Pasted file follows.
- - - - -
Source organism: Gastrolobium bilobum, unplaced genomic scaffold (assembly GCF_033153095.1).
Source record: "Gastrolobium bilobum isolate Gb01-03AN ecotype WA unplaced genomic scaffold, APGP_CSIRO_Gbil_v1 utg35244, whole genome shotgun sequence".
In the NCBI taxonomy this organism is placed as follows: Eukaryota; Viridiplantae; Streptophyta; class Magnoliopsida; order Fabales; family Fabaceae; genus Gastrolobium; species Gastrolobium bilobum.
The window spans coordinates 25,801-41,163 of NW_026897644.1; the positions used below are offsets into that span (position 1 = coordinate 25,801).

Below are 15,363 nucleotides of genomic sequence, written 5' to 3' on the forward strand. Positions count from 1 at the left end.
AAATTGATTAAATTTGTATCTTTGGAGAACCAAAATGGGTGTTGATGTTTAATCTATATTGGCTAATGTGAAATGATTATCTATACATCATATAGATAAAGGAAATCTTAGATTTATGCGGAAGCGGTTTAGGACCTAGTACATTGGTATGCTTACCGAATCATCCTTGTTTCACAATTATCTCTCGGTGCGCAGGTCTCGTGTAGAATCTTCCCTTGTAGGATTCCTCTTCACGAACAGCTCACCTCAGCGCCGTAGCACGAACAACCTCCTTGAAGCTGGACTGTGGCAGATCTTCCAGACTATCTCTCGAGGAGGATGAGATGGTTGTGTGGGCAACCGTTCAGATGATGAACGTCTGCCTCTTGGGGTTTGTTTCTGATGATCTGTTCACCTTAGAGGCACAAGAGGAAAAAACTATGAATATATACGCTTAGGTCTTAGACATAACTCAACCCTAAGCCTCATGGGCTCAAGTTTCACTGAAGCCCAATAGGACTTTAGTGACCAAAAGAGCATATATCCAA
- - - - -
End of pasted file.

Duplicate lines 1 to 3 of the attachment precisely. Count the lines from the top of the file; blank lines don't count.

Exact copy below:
Source organism: Gastrolobium bilobum, unplaced genomic scaffold (assembly GCF_033153095.1).
Source record: "Gastrolobium bilobum isolate Gb01-03AN ecotype WA unplaced genomic scaffold, APGP_CSIRO_Gbil_v1 utg35244, whole genome shotgun sequence".
In the NCBI taxonomy this organism is placed as follows: Eukaryota; Viridiplantae; Streptophyta; class Magnoliopsida; order Fabales; family Fabaceae; genus Gastrolobium; species Gastrolobium bilobum.